At the same time, it is desirable to be able to fuse the fibers on the floor contacting surface of the backing material with heat to provide a smooth contacting surface. While some cupping yielding a slightly domed configuration to the tile may be acceptable and, in fact, desirable in some instances, curling is unacceptable in that it gives rise to numerous process disadvantages including difficulty in patterning in later stages. Prior to the present invention it was believed that a nonwoven backing containing 80 percent polyester and 20 percent polypropylene would provide the preferred resistance to curling. It has been determined that this curl resistance can be improved by increasing the percentage of polypropylene significantly thereby giving rise to slightly greater heat shrinkage but surprisingly without the occurrence of unreasonable levels of cupping.
In view of the foregoing, it is a general object of the present invention to provide a carpet structure which includes a backing material of improved mechanical and thermal stability to eliminate curling and to impart controlled cupping of the carpet tile.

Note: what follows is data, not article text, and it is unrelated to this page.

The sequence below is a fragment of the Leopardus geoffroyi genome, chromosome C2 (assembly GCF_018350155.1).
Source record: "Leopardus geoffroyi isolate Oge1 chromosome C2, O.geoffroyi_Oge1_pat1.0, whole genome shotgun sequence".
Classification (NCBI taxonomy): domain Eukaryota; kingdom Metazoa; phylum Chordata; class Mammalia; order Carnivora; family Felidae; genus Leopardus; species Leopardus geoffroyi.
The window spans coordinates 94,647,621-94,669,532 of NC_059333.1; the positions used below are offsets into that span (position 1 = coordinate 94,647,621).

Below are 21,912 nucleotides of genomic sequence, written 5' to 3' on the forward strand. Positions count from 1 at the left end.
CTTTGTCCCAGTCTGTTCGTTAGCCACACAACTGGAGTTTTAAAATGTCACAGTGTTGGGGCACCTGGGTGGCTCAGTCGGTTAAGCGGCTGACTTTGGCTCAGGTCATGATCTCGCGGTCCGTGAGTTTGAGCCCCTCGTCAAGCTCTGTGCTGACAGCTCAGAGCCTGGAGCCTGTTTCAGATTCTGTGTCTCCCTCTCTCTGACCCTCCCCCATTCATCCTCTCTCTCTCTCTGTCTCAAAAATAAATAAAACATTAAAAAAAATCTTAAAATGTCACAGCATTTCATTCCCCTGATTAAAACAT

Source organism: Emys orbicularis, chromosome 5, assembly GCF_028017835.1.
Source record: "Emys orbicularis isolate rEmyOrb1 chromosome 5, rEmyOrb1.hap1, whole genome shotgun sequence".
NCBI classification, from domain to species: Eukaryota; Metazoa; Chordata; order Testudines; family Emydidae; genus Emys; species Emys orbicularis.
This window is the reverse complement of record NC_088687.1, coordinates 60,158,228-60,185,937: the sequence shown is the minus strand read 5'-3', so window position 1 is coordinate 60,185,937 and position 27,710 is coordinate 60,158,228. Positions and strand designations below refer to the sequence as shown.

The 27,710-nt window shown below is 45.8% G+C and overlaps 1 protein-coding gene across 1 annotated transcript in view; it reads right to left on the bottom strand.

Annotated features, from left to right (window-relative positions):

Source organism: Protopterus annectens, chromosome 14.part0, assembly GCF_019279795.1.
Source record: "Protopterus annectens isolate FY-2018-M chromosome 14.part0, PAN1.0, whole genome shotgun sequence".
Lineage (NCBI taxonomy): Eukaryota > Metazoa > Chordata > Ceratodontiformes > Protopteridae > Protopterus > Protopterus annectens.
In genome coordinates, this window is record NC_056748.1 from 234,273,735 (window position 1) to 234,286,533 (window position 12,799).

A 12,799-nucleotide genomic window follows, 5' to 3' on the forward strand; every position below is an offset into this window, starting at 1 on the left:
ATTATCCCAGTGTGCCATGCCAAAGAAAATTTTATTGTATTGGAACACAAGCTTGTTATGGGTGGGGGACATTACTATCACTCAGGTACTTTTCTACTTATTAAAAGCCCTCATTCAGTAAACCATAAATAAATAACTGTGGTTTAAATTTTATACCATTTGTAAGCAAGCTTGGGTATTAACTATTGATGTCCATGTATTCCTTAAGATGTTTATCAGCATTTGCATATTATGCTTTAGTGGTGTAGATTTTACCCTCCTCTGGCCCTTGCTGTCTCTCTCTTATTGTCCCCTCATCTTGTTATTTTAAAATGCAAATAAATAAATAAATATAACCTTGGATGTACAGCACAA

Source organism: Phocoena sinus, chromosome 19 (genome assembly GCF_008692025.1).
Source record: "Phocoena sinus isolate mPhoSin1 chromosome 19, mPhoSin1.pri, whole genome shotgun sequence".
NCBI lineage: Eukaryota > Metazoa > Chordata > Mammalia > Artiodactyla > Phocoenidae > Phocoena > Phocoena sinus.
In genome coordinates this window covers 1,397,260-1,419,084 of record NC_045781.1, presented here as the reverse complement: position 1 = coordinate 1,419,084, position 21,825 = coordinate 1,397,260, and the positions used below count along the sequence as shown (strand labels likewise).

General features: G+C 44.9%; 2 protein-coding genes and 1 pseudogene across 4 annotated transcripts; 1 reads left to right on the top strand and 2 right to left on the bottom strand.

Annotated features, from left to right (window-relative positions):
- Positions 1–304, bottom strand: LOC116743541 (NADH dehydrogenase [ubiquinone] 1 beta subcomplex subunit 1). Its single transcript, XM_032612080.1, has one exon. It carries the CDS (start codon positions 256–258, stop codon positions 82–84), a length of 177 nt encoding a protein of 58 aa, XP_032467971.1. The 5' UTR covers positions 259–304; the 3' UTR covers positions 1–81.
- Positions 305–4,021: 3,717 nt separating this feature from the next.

It is a related object to provide a carpet structure having a backing material which can be heat fused to produce a smooth contact surface for positioning on the floor or application of a peel-away or pre-applied pressure sensitive adhesive.
In accordance with these objects, it is a feature of the present invention to provide a carpet tile including a backing material formed from a nonwoven needlepunched fabric comprising a composite of polyester and at least 30 percent polypropylene which is fused to have a smooth surface.
In accordance with the above objects and features, a carpet tile is provided. The carpet tile of the present invention preferably incudes a primary carpet fabric having a plurality of pile-forming yarns projecting outwardly therefrom. A layer of reinforcement material such as glass scrim is preferably bonded to the underside of the primary carpet fabric. A cushion layer of polyurethane foam at least partially surrounds the layer of reinforcement material. A layer of heat fused nonwoven needlepunched backing material is disposed on the underside of the cushion layer. The backing layer preferably comprises polyester and polypropylene including at least 30 percent polypropylene and no more than 70 percent polyester.